- Develop lists of projects that can be accomplished while teleworking.
- Utilize the check-in function, which allows employees and managers to report on work tasks and projects in a conversational style.
- Remember to keep in mind that teleworking can include performing normal job duties and special projects. Examples of special projects may include policy/procedure review and development, capturing knowledge to help new employees, electronic record review and clean up for compliance with records retention policies, reviewing past audit findings and ensuring actions taken to address, etc. During this time, managers may want to consider opportunities to cross train employees in support of career development and succession development.VCU HR has curated a list of online career development courses, which strengthen VCU core competencies that employees can complete while working remotely. These courses consist of 16 modules, providing 23 hours and 38 minutes of learning. Employees should be required to provide a summary of what they’ve learned from the online course and how it applies to the work performed.
- What happens to my benefits during this time?
- Employee benefits for Faculty members, University and Academic Professionals, and classified employees continue automatically while employees continue to work (on campus or teleworking), are on paid leave, or are receiving short-term disability benefits. In the event of unpaid leave, covered employees are required to remit health plan premiums in order to continue health coverage. No retirement contributions are made during unpaid leave since there is no creditable salary; however, Virginia Retirement System members may purchase retirement service credit for periods of unpaid leave covered by the Family and Medical Leave Act (FMLA).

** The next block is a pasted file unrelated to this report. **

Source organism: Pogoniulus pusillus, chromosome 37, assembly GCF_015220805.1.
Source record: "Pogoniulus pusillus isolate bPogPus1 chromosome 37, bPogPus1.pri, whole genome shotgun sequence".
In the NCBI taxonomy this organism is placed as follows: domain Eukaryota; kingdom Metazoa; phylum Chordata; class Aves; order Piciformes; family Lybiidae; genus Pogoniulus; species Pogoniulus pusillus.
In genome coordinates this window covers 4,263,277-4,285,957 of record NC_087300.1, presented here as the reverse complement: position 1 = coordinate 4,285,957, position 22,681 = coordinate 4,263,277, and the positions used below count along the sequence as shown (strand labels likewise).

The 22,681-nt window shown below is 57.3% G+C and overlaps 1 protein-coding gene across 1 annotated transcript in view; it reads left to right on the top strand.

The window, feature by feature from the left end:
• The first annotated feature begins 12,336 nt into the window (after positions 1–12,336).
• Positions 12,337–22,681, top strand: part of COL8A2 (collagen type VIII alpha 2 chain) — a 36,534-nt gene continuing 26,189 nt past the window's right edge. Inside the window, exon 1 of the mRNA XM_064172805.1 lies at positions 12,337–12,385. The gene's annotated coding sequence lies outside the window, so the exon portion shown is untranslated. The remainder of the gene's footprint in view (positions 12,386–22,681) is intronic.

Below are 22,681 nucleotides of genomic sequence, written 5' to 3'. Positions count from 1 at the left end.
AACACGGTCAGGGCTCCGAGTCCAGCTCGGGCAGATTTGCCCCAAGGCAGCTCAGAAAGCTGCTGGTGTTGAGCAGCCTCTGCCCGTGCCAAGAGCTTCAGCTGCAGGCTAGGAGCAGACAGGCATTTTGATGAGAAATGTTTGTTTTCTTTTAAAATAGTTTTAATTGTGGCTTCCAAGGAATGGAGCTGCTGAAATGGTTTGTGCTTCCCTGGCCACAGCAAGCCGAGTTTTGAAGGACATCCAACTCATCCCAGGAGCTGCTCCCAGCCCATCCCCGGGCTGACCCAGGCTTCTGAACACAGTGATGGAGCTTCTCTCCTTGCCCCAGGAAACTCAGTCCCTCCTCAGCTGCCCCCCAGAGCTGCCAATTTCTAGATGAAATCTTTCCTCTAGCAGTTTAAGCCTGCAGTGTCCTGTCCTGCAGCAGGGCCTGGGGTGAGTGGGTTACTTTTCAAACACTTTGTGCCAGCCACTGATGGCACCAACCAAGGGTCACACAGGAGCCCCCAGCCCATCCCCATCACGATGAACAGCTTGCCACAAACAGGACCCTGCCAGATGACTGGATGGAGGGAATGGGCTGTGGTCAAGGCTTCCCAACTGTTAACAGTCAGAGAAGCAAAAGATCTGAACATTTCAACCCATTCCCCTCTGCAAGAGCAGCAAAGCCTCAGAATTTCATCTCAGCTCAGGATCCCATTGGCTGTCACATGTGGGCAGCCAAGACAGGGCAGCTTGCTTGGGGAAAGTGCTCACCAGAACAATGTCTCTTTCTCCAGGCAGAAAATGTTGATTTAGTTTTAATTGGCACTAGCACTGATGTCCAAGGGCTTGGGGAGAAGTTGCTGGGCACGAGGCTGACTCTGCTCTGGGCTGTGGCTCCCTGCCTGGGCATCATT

- Will the COVA employee health plans cover the cost of COVID-19 testing?
- Refer to guidance from DHRM.
- Do the COVA health plans have any special coverage for COVID-19?
- COVID-19 testing is covered by the COVA health plans with no out-of-pocket cost when medically necessary and ordered by an authorized provider. In addition, to avoid in-person office visits and possible exposure to COVID-19, the out-of-pocket cost for any virtual medical visit is waived for COVA Care and COVA HealthAware through September 30. This includes LiveHealth Online (Anthem), Teladoc (Aetna) and other providers who offer virtual visits. For the COVA High Deductible Health Plan, the $0 cost applies only to COVID-19-related virtual visits through September 30. The COVA plans are also offering early prescription refills for a limited time. See important details and keep up with any changes by reviewing Your State Health Plans and COVID-19 on the DHRM website.